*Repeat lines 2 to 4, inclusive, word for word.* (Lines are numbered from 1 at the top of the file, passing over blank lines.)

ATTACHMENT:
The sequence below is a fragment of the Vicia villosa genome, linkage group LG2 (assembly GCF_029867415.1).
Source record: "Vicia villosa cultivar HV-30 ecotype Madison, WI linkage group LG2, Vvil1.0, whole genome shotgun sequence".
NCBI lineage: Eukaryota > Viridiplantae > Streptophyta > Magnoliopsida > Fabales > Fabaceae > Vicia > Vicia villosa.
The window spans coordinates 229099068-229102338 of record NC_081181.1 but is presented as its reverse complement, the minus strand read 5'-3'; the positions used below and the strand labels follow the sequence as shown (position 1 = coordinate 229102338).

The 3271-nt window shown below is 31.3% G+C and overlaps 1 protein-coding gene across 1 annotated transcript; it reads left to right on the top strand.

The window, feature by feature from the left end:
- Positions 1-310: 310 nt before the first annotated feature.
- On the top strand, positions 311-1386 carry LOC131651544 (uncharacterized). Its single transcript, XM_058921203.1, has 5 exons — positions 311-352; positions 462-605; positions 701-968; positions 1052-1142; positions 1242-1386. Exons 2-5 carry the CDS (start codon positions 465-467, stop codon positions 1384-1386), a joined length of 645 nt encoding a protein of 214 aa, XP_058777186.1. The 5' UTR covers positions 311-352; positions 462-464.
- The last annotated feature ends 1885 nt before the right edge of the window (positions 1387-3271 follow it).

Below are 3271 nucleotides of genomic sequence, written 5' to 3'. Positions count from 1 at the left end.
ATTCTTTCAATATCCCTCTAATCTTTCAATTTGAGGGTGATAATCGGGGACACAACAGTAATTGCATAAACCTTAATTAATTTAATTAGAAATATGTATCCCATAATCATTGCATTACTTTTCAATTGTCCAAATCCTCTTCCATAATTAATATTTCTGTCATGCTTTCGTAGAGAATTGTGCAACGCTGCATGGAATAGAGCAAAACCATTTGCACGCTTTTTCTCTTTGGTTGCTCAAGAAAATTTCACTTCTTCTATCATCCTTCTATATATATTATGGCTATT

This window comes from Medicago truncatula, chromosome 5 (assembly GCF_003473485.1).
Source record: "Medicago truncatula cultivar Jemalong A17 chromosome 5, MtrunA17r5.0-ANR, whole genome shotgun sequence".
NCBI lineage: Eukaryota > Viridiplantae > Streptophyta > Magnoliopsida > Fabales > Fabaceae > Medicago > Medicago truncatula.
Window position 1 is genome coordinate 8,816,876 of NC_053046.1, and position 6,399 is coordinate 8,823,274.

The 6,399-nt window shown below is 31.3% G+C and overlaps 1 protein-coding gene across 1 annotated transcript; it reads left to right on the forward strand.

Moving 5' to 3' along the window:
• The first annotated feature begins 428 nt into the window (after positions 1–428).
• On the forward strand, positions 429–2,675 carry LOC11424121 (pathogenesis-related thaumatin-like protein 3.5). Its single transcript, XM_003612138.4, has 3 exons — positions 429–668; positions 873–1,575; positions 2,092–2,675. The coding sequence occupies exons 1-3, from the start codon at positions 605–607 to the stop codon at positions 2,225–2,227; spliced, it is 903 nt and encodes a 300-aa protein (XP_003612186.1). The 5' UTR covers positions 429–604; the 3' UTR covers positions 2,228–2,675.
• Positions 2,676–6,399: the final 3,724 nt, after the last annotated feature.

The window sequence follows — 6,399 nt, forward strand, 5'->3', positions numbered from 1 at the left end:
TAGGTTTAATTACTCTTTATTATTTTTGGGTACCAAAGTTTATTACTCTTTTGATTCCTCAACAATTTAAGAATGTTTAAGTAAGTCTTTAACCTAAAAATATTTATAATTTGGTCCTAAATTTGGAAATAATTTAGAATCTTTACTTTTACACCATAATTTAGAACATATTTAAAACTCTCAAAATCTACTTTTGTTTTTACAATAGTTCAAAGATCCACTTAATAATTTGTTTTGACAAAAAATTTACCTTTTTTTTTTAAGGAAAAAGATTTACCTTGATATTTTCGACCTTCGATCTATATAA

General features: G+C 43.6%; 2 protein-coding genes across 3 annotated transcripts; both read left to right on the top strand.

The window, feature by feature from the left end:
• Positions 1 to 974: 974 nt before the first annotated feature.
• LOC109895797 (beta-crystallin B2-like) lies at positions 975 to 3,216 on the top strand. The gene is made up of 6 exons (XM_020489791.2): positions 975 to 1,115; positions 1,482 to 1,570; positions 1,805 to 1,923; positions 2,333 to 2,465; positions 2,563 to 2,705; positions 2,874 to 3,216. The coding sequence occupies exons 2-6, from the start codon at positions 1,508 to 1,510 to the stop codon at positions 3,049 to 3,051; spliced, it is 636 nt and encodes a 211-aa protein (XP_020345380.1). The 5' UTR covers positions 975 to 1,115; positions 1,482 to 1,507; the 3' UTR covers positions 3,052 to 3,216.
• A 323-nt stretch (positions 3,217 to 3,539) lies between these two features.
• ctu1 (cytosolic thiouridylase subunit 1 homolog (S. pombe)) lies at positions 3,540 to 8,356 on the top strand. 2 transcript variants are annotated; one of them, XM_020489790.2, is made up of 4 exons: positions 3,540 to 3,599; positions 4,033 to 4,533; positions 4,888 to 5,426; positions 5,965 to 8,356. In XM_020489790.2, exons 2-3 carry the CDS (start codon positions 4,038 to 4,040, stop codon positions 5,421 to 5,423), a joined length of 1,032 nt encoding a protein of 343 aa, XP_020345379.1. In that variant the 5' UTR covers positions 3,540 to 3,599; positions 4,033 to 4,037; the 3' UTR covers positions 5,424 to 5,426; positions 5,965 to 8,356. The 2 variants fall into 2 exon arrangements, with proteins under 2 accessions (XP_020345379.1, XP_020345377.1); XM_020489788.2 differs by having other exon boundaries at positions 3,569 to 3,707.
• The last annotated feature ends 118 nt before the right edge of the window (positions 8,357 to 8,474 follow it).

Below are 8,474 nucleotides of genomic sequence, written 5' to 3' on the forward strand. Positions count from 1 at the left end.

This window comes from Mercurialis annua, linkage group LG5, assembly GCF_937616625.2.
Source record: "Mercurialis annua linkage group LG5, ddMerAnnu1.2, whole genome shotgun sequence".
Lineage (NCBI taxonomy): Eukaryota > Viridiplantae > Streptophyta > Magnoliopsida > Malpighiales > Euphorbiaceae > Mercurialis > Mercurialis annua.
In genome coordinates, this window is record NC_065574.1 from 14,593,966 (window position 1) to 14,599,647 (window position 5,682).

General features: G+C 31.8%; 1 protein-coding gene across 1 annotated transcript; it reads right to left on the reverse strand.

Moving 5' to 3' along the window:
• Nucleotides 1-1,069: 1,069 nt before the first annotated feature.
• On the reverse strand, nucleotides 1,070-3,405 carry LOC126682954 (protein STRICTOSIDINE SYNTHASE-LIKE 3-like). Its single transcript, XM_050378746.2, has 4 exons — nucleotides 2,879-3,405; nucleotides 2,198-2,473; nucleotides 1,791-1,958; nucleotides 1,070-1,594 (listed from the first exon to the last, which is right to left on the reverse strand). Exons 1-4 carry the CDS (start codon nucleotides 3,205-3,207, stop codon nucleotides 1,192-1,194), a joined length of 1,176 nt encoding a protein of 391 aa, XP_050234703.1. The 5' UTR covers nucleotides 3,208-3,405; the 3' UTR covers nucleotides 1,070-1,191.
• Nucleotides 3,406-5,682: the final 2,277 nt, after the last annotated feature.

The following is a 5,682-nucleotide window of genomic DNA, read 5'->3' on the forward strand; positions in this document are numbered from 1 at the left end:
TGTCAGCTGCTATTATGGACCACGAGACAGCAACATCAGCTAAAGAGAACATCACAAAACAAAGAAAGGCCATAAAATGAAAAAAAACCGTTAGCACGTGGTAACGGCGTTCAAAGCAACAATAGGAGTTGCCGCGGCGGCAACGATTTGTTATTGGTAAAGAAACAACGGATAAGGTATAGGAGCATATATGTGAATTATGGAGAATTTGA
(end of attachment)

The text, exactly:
Source record: "Vicia villosa cultivar HV-30 ecotype Madison, WI linkage group LG2, Vvil1.0, whole genome shotgun sequence".
NCBI lineage: Eukaryota > Viridiplantae > Streptophyta > Magnoliopsida > Fabales > Fabaceae > Vicia > Vicia villosa.
The window spans coordinates 229099068-229102338 of record NC_081181.1 but is presented as its reverse complement, the minus strand read 5'-3'; the positions used below and the strand labels follow the sequence as shown (position 1 = coordinate 229102338).